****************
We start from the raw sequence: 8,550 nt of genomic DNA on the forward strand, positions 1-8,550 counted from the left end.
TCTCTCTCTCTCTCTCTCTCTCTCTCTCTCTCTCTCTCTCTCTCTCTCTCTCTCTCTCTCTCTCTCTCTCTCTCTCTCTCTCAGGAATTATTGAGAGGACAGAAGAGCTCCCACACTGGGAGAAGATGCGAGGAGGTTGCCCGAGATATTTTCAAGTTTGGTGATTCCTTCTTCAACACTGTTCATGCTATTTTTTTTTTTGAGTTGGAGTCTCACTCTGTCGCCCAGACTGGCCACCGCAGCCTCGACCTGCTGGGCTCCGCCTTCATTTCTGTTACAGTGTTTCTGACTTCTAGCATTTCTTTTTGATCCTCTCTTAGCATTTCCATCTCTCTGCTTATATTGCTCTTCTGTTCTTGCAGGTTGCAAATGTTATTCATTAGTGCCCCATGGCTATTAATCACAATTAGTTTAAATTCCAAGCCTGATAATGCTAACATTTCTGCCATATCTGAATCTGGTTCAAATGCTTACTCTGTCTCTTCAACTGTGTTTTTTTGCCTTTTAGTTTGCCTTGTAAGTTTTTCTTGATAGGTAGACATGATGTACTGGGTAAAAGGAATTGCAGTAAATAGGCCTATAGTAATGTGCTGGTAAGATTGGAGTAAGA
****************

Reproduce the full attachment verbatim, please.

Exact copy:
We start from the raw sequence: 8,550 nt of genomic DNA on the forward strand, positions 1-8,550 counted from the left end.
TCTCTCTCTCTCTCTCTCTCTCTCTCTCTCTCTCTCTCTCTCTCTCTCTCTCTCTCTCTCTCTCTCTCTCTCTCTCTCTCTCAGGAATTATTGAGAGGACAGAAGAGCTCCCACACTGGGAGAAGATGCGAGGAGGTTGCCCGAGATATTTTCAAGTTTGGTGATTCCTTCTTCAACACTGTTCATGCTATTTTTTTTTTTGAGTTGGAGTCTCACTCTGTCGCCCAGACTGGCCACCGCAGCCTCGACCTGCTGGGCTCCGCCTTCATTTCTGTTACAGTGTTTCTGACTTCTAGCATTTCTTTTTGATCCTCTCTTAGCATTTCCATCTCTCTGCTTATATTGCTCTTCTGTTCTTGCAGGTTGCAAATGTTATTCATTAGTGCCCCATGGCTATTAATCACAATTAGTTTAAATTCCAAGCCTGATAATGCTAACATTTCTGCCATATCTGAATCTGGTTCAAATGCTTACTCTGTCTCTTCAACTGTGTTTTTTTGCCTTTTAGTTTGCCTTGTAAGTTTTTCTTGATAGGTAGACATGATGTACTGGGTAAAAGGAATTGCAGTAAATAGGCCTATAGTAATGTGCTGGTAAGATTGGAGTAAGA